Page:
However, I think the hardest time for me was bringing him home from the hospital. Now it was all in my hands because there were no doctors or nurses helping him or making decisions.

The first few days home were the toughest as he had very limited mobility – especially getting in and out of bed and going up and down the stairs. I also made sure he started a schedule of taking his medication as he was not prone to taking more than a painkiller before his surgery.

It was imperative he made this process a part of his routine going forward, like brushing his teeth. It didn’t take me more than a few days to have to begin telling my husband to slow down a bit.

He totally took on his recovery walking curriculum and completed his 30 walks in 32 days. Although I was proud of him, I was also a bit scared.

I knew my health was important, and the stress we were under was going to have some kind of impact on me.

I would go for long walks, which always helped work off some of the stress. I’ve always enjoyed a long, hot, bubble bath, but now it was like an essential to help me relax.

I also found time to take care of our new puppy, Jackson. I have to admit doting on him was a bit of a release for me. As we all know, if you want loyalty in your life, get a puppy. For me, taking Jackson on walks was also great, as I kibitzed with him and let my cares float away.

I was also well taken care of. Our family and friends made sure our freezer was full of dinners. My girlfriends’ support, visits, and long chats on the phone were a lifesaver for me.

But most of all, I knew everyone’s love, prayers, and best wishes were with us through it all.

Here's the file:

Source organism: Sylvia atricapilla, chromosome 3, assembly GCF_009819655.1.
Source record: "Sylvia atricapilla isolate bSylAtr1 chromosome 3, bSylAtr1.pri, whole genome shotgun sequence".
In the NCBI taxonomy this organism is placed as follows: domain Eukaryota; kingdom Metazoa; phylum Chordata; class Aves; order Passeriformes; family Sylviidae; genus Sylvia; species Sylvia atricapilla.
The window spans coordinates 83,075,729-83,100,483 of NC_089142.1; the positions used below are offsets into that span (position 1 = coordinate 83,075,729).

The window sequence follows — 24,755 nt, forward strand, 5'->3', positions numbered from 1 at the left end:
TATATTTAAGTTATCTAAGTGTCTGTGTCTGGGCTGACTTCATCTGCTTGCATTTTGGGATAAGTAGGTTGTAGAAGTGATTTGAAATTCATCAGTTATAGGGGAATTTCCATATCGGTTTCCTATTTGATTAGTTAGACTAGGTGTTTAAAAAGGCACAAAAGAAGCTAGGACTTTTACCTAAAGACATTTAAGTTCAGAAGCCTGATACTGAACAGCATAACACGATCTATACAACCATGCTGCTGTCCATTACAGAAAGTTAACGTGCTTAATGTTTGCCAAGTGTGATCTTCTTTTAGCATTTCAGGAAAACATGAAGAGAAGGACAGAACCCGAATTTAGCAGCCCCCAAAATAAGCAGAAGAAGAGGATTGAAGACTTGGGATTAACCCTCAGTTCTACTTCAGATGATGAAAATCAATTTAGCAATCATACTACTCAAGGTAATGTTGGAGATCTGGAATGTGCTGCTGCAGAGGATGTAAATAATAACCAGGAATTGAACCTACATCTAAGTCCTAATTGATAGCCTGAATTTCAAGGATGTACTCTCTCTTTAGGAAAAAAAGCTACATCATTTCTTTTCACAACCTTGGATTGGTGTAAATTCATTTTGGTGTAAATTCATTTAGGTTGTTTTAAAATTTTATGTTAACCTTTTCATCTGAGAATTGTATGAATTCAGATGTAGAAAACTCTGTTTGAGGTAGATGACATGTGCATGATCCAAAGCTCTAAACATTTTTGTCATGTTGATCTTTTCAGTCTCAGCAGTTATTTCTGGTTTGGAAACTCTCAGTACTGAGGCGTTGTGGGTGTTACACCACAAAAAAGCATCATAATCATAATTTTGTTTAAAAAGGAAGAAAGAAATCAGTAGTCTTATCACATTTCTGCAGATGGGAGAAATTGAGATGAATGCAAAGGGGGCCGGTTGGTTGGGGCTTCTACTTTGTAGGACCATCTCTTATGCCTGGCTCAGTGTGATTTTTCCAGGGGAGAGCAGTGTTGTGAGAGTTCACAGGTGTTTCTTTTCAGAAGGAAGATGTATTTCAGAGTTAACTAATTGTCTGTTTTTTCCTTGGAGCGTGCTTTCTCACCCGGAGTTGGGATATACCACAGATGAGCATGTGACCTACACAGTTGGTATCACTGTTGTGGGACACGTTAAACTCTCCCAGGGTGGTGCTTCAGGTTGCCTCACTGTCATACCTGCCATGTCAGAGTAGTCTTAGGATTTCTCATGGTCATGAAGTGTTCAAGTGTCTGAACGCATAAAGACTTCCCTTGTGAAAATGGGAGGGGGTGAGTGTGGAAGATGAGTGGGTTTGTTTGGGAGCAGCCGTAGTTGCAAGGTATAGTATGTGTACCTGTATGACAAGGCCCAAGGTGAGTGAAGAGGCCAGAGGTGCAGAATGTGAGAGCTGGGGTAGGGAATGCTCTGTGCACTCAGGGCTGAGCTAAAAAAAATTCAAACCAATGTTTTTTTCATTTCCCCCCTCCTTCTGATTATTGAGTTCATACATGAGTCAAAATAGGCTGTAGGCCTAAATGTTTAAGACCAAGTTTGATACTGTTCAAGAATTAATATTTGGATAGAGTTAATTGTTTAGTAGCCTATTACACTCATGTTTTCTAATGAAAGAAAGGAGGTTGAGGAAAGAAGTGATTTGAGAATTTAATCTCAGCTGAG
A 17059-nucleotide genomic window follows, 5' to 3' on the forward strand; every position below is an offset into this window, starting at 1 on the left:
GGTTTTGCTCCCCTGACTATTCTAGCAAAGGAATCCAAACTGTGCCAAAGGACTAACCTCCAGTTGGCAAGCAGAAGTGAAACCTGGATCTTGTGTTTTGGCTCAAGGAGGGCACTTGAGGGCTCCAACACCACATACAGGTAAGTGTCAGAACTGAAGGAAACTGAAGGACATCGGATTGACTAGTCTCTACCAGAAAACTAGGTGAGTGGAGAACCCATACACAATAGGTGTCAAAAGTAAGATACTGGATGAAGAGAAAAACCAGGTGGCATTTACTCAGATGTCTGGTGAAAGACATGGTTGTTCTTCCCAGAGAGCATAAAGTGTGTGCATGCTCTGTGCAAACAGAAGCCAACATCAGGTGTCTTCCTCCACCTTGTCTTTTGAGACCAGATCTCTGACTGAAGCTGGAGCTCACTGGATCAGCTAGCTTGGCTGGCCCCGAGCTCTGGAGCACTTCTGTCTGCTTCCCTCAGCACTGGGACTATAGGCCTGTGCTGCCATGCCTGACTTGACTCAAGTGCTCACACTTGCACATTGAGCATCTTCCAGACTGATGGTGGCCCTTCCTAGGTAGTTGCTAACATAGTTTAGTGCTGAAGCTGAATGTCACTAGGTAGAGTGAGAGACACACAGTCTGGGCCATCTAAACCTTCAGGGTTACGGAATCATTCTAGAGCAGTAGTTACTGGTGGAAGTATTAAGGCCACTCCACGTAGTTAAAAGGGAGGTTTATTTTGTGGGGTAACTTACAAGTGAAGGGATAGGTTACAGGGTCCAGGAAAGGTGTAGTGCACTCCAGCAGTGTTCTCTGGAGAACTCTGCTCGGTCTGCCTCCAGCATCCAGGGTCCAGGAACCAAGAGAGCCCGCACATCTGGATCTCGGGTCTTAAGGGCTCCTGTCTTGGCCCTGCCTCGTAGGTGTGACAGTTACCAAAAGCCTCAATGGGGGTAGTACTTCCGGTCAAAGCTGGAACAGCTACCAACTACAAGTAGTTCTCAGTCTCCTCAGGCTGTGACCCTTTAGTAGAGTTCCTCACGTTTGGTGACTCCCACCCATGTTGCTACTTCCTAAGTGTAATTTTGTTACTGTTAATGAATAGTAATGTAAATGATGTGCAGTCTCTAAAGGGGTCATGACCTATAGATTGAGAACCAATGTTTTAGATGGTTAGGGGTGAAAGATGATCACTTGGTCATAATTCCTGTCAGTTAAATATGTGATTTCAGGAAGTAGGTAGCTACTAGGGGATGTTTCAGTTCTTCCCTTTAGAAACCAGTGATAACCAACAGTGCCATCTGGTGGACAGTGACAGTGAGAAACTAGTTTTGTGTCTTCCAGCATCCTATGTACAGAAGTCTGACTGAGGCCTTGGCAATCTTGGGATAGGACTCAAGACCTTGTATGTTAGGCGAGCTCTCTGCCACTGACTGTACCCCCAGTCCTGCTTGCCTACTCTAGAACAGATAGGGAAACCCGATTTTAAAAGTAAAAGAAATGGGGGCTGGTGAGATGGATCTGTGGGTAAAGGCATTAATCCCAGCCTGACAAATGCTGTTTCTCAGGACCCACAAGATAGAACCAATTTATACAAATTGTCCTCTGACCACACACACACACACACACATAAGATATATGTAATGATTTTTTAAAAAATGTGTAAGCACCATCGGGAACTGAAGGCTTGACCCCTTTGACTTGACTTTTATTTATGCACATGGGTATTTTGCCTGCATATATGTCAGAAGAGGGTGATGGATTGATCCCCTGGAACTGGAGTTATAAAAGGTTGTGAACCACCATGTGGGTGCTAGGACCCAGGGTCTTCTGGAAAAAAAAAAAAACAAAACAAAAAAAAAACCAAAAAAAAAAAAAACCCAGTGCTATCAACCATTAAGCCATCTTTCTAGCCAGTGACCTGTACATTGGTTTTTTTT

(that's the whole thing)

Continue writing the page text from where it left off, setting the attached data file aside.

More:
– Lori, 46

“It saved my life!”

Heart Healthcare Story

I was running errands after dropping my daughter off at school.

It was on a morning just like any other, when I began to experience a headache that was unlike any I’d ever felt before. It came on fast and strong and soon my vision was so blurry, I couldn’t read the speedometer.

I knew I was having a stroke because, just a few days before, I had read about the signs of stroke from a news article.

I quickly pulled into the nearest parking lot and stepped out of my minivan to get help, when my body felt very weak, and I collapsed. A storekeeper saw me go down and immediately called an ambulance.

It’s strange to me now, because a week earlier, I wouldn’t have known what these signs meant.

It was because I knew, and pulled over so quickly to get help, that I was able to get to the hospital in time to receive an intravenous tissue plasminogen activator to help reverse the stroke’s effects on my body. It saved my life!

Lying in my hospital bed, the stroke had left me with no feeling on the left side of my body. Only through months of physiotherapy was I able to climb back to feeling well again.

These rehabilitative programs helped me get on my feet again, at first with a walker, then with two canes. Now I’m able to walk without assistance.

The only residual effect of the stroke is a lingering paralysis in three fingers on my left hand and that I can live with!

– Maryann, 54